British Columba’s universities and colleges have quietly raked in hundreds of millions of dollars in recent years, posting soaring surpluses thanks largely to increasing numbers of international students.
But as the coffers of B.C.’s universities and colleges have swelled, spending on student instruction and support hasn’t yet caught up, Black Press Media has found after analyzing of 25 post-secondary institutions’ financial statements dating back four years.
The rapid rise in international enrolment has prompted concerns about the pace of growth and the post-secondary experience for both domestic and foreign learners, with some even reporting an increase in xenophobia among local students. Two of the most-profitable mid-sized universities have already decided to re-evaluate their international ambitions, and the leader of the British Columbia Federation of Students says others should consider doing the same.
Combined surplus of $340 million
In 2018/2019, B.C. universities and colleges posted surpluses totaling more than $340 million, the financial statements show. That figure is more than double the $144 million in combined surpluses recorded in 2015/16.
Last fiscal year, the University of British Columbia alone recorded a $136 million surplus. That’s the largest in the province, but in line with the B.C. average, which saw universities take in about five per cent more than they spent last year.
Simon Fraser University, the University of Victoria, Kwantlen Polytechnic University, the University of the Fraser Valley, Thompson Rivers University, Langara College, Douglas College and BCIT all posted surpluses of more than $10 million. Three years ago, only the province’s three largest universities (UBC, UVic and SFU) posted eight-figure surpluses. And while UVic’s surplus was close to its 2018/2019 total, UBC and SFU’s income has doubled and tripled in the three years since. (The figures recorded here don’t include endowment contributions.)
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Tuition fee revenue spikes
The financial statements show the newfound monetary success of the province’s universities is largely tied to dramatic increases in tuition revenue, which in turn has been driven largely by higher numbers of international students. At many universities popular with international students, fees from foreign students now make up the bulk of all tuition revenue.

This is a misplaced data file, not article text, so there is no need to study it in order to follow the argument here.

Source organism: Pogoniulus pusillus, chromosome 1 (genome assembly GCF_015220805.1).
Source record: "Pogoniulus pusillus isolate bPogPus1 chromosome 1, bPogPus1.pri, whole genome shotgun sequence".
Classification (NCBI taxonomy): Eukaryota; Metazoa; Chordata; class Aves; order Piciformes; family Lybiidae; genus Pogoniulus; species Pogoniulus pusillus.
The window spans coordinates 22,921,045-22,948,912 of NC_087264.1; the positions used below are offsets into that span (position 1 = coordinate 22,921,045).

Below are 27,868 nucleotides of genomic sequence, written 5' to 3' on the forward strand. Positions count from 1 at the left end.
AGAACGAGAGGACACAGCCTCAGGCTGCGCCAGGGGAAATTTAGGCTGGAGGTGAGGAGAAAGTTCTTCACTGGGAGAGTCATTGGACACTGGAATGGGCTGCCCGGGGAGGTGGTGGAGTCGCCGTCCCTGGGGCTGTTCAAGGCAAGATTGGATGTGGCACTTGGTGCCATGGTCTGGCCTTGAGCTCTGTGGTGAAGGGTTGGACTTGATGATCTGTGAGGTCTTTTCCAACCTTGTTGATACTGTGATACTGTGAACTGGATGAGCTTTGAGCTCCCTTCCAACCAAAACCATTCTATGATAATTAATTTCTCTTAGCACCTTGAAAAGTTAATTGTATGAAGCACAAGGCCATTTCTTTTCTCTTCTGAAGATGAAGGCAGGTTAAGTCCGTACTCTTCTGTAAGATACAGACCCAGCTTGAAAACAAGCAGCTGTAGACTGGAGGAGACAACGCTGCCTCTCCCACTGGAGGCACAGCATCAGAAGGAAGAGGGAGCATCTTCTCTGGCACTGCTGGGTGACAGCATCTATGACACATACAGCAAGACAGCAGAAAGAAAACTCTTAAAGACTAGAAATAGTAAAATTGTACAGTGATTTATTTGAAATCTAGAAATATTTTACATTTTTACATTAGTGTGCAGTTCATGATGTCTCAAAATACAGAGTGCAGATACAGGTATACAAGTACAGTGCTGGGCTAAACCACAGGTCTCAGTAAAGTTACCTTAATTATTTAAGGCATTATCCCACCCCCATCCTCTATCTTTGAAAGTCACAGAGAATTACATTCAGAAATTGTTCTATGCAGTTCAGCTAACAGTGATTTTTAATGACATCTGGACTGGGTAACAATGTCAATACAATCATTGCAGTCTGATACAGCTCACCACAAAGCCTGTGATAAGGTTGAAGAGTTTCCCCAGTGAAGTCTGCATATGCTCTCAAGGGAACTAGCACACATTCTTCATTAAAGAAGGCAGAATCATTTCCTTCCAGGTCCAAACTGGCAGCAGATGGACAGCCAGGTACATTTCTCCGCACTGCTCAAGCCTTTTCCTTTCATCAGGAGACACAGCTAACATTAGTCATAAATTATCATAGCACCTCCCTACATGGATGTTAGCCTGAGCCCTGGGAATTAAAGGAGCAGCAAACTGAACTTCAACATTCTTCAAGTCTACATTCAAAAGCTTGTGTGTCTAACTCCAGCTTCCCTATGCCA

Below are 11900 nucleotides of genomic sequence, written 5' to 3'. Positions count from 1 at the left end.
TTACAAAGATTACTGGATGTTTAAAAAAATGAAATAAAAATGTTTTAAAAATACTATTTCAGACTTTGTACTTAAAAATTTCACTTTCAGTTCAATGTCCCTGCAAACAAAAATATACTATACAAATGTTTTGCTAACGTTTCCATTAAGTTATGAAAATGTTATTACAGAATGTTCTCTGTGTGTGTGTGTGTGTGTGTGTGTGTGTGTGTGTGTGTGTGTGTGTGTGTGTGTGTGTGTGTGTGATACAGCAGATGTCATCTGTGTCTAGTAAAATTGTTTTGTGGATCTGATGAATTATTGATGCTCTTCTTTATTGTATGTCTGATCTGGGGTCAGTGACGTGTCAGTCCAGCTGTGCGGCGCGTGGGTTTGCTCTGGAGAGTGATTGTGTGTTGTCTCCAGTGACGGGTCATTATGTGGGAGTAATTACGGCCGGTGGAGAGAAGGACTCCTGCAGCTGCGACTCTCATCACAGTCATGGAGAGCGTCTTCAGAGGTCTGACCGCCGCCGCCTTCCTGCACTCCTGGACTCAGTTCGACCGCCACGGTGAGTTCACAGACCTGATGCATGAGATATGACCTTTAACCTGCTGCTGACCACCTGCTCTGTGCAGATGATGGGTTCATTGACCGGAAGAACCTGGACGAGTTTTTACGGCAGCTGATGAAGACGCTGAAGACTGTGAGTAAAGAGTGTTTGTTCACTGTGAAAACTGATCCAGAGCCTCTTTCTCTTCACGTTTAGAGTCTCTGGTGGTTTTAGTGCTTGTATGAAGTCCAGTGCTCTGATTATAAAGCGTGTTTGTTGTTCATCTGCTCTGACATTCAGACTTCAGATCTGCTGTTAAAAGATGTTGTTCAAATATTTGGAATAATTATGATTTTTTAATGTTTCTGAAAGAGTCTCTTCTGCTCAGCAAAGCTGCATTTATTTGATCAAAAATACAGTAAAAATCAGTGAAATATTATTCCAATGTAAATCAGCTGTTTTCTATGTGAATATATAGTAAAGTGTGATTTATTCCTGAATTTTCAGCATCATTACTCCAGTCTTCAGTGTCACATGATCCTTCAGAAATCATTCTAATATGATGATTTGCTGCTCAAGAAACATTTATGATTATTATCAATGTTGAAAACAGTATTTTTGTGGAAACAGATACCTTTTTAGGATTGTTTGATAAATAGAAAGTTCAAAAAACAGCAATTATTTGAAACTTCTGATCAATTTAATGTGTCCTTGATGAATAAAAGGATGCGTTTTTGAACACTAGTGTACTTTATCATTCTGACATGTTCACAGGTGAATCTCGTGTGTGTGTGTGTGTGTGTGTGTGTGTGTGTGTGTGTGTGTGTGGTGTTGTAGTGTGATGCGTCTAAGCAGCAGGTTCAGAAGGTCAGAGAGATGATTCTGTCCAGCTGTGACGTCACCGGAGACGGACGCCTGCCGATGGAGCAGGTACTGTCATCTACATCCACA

While government transfers have grown, they’ve done so only modestly. Meanwhile, provincewide revenues from tuition and related student fees have increased by 37 per cent since 2016.
A handful of mid-sized universities have seen some of the largest increases. Surrey-based Kwantlen Polytechnic University saw tuition revenue rise by 83 per cent over the last three years, while TRU in Kamloops, Capilano University in North Vancouver and Langara College in Vancouver all saw tuition revenue increases of more than 50 per cent. At Kwantlen, TRU and Capilano, tuition revenue jumped by more than 20 per cent between 2017/18 and 2018/19. At UBC, tuition revenue rose by a quarter-billion dollars – a 45 per cent jump – in just three years.
The tuition fees have left universities flush, but the dramatic increase in international students has not been painless.
TRU, which posted an $18 million surplus last year, closed its summer programs to new international students this year. International students now comprise one-third of TRU’s enrolment and last year paid 59 per cent of the university’s total tuition revenue.
Matt Milovick, the university’s vice-president of administration of finance, told Kamloops This Week this spring that the number of international students that signed up for classes the previous summer had been “overwhelming.” The university has not been able to fill all the faculty positions it has created to meet the influx.
The University of the Fraser Valley, where the number of international students has doubled since 2015, has also put the brakes on international enrolment. Officials there now hope to hold the international student population to no more than 20 per cent of all enrolment until a long-term plan is crafted and a variety of concerns are addressed.
In September, a report issued by UFV’s vice-president of students, found a wide range of issues stemming from the dramatic rise in international enrolment.
Domestic students, international students and faculty said UFV needed to change course and provide more support and help. (Read her report at the bottom of this story.)
“One word sums up the overarching theme of what I heard and learned through this process: concern,” Webb wrote in the report.” Individuals and groups expressed concerns about UFV’s current approach to international admissions and enrolment, about the level of support available to faculty and staff as they navigate this change in classroom and campus composition, and about international student success and our efforts to support it.”
Webb said the university was struggling to give international students the support they need, that domestic students were growing frustrated by the struggles – sometimes perceived, sometimes real – of their international classmates, and that faculty and other staff were increasingly feeling overwhelmed.
Need to ‘get it right’
International students pay tuition at rates much higher than their Canadian classmates, but money is not all they bring to campus.
Their presence is seen to contribute to the goal of “internationalization,” a process that aims to ensure that campuses, classrooms and discussions feature a diversity of perspectives and experiences that reflects the broader world.
Webb was told the integration of foreign students at UFV is riddled with complex challenges, but that the value they bring to campuses makes it worth ensuring the university does its best to “get it right.”
Like many of their Canadian classmates, international students coming to UFV need more support than they have been given, Webb reported.
While all students must meet the same entrance requirements, certain groups have different needs to ensure they are ready to begin university study.